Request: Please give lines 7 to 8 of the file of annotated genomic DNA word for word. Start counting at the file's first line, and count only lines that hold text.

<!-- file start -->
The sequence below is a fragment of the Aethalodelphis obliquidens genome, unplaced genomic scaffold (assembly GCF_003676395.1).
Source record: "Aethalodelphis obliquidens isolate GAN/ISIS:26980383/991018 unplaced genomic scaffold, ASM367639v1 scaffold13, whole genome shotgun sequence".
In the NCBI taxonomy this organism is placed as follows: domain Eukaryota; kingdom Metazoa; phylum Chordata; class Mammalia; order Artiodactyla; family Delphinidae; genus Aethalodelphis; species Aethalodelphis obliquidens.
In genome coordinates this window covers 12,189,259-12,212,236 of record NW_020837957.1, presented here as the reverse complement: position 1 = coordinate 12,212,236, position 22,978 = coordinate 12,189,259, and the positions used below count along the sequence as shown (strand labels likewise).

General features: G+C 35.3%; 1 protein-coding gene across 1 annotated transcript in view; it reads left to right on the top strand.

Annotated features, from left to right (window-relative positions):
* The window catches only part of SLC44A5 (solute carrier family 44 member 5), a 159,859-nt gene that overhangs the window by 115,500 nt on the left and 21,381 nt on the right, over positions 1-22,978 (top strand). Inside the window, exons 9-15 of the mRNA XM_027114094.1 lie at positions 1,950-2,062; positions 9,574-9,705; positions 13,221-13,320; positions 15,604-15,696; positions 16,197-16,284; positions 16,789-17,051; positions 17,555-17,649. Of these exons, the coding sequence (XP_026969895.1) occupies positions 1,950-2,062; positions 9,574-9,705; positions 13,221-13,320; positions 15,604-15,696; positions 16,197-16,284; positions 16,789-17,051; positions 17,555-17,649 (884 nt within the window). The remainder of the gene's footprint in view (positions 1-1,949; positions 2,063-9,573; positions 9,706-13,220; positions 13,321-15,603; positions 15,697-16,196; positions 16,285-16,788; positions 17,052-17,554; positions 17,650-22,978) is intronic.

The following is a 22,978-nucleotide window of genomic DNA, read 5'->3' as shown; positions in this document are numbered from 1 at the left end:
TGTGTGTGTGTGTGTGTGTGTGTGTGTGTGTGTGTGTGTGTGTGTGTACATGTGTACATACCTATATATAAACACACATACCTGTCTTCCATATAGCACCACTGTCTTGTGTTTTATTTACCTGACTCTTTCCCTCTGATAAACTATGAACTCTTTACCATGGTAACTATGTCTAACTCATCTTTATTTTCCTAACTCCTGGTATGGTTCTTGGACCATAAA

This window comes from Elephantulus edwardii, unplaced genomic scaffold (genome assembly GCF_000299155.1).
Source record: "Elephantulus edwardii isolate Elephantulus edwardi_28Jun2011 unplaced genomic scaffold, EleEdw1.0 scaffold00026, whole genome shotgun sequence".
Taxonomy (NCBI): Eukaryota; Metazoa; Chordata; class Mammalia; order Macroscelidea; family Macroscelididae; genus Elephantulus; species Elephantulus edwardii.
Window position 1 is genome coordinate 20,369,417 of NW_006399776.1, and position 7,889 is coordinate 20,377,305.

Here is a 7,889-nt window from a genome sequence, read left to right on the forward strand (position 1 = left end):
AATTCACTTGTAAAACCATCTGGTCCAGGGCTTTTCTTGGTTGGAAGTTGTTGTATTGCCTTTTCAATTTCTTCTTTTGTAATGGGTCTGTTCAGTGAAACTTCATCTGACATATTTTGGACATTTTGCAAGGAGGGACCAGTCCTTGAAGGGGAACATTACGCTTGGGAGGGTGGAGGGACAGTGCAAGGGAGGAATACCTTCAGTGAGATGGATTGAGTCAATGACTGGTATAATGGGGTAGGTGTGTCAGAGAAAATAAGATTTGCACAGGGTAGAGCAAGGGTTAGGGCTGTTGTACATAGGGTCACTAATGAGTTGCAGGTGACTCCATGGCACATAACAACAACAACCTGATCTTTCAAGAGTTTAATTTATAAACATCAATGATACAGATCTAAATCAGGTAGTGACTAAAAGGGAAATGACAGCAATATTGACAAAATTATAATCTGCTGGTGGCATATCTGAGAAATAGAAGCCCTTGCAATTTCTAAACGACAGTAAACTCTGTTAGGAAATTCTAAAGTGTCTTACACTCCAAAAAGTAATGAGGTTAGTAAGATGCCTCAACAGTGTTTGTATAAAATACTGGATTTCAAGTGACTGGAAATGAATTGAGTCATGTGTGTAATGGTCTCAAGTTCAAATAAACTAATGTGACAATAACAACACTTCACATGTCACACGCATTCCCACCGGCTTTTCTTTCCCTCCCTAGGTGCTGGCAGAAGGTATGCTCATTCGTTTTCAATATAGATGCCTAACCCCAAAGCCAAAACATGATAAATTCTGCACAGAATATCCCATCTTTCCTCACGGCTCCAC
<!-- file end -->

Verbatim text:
* The window catches only part of SLC44A5 (solute carrier family 44 member 5), a 159,859-nt gene that overhangs the window by 115,500 nt on the left and 21,381 nt on the right, over positions 1-22,978 (top strand). Inside the window, exons 9-15 of the mRNA XM_027114094.1 lie at positions 1,950-2,062; positions 9,574-9,705; positions 13,221-13,320; positions 15,604-15,696; positions 16,197-16,284; positions 16,789-17,051; positions 17,555-17,649. Of these exons, the coding sequence (XP_026969895.1) occupies positions 1,950-2,062; positions 9,574-9,705; positions 13,221-13,320; positions 15,604-15,696; positions 16,197-16,284; positions 16,789-17,051; positions 17,555-17,649 (884 nt within the window). The remainder of the gene's footprint in view (positions 1-1,949; positions 2,063-9,573; positions 9,706-13,220; positions 13,321-15,603; positions 15,697-16,196; positions 16,285-16,788; positions 17,052-17,554; positions 17,650-22,978) is intronic.

The following is a 22,978-nucleotide window of genomic DNA, read 5'->3' as shown; positions in this document are numbered from 1 at the left end: